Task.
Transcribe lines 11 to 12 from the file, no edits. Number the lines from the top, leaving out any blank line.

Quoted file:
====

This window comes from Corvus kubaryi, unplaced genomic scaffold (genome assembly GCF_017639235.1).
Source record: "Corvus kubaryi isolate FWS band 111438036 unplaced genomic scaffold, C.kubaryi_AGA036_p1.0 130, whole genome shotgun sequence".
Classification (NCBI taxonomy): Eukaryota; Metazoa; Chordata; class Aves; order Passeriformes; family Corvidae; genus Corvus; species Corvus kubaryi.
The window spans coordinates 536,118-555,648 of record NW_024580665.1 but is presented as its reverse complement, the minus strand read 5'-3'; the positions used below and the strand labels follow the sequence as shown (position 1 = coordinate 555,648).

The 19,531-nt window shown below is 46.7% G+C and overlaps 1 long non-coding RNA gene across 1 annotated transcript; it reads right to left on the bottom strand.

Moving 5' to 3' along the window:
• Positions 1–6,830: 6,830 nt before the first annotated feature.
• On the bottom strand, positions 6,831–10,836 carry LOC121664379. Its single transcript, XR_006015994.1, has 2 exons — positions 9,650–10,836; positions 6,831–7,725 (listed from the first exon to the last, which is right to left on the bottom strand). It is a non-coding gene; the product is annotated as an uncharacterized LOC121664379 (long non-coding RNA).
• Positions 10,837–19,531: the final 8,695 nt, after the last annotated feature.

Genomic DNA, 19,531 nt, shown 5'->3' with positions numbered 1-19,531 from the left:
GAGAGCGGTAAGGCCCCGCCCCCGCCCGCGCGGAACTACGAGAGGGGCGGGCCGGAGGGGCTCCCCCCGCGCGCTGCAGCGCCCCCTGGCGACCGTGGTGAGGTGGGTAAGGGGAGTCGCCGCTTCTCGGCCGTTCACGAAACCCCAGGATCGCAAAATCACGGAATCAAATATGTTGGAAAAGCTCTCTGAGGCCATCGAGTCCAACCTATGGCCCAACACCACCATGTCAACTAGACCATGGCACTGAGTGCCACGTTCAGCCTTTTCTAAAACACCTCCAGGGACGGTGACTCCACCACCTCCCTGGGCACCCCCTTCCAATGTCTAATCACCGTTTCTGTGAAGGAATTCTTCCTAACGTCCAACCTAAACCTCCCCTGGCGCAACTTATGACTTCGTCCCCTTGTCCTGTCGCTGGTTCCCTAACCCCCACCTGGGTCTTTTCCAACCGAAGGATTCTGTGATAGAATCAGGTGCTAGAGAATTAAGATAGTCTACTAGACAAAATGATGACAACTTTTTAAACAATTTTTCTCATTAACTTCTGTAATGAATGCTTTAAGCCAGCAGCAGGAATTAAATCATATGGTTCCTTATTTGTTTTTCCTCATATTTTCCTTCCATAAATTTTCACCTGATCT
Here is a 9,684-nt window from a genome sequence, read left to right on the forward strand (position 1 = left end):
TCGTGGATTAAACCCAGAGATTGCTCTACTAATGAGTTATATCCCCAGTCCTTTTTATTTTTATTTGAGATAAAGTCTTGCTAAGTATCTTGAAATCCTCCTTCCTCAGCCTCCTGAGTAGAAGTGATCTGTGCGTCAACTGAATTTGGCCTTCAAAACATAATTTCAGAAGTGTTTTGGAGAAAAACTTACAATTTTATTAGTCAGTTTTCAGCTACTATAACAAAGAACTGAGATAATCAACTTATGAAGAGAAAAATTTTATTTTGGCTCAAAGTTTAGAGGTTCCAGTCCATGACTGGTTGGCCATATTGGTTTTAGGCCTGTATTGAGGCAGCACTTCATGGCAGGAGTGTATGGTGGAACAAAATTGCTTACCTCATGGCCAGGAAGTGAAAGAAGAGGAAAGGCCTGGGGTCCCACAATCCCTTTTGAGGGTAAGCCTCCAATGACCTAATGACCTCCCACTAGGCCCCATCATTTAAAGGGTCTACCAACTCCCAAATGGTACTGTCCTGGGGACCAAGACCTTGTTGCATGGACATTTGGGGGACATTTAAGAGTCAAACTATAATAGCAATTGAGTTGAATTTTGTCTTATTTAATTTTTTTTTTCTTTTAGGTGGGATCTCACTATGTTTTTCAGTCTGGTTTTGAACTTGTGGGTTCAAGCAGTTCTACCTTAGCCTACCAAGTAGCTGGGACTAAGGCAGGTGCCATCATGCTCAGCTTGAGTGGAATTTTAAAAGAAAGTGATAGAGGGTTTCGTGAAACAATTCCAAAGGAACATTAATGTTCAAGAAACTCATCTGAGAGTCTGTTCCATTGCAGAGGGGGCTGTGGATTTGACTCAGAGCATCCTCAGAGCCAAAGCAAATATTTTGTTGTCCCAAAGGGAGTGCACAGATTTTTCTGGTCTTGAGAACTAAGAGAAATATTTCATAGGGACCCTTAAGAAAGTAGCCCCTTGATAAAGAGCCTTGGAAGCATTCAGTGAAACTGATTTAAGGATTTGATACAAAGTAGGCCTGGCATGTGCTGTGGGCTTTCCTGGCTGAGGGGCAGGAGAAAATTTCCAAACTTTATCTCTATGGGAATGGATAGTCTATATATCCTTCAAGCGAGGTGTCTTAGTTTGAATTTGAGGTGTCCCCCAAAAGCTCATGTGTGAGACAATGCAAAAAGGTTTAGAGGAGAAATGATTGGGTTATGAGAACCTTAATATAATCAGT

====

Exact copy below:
GAGAGCGGTAAGGCCCCGCCCCCGCCCGCGCGGAACTACGAGAGGGGCGGGCCGGAGGGGCTCCCCCCGCGCGCTGCAGCGCCCCCTGGCGACCGTGGTGAGGTGGGTAAGGGGAGTCGCCGCTTCTCGGCCGTTCACGAAACCCCAGGATCGCAAAATCACGGAATCAAATATGTTGGAAAAGCTCTCTGAGGCCATCGAGTCCAACCTATGGCCCAACACCACCATGTCAACTAGACCATGGCACTGAGTGCCACGTTCAGCCTTTTCTAAAACACCTCCAGGGACGGTGACTCCACCACCTCCCTGGGCACCCCCTTCCAATGTCTAATCACCGTTTCTGTGAAGGAATTCTTCCTAACGTCCAACCTAAACCTCCCCTGGCGCAACTTATGACTTCGTCCCCTTGTCCTGTCGCTGGTTCCCTAACCCCCACCTGGGTCTTTTCCAACCGAAGGATTCTGTGATAGAATCAGGTGCTAGAGAATTAAGATAGTCTACTAGACAAAATGATGACAACTTTTTAAACAATTTTTCTCATTAACTTCTGTAATGAATGCTTTAAGCCAGCAGCAGGAATTAAATCATATGGTTCCTTATTTGTTTTTCCTCATATTTTCCTTCCATAAATTTTCACCTGATCT
Here is a 9,684-nt window from a genome sequence, read left to right on the forward strand (position 1 = left end):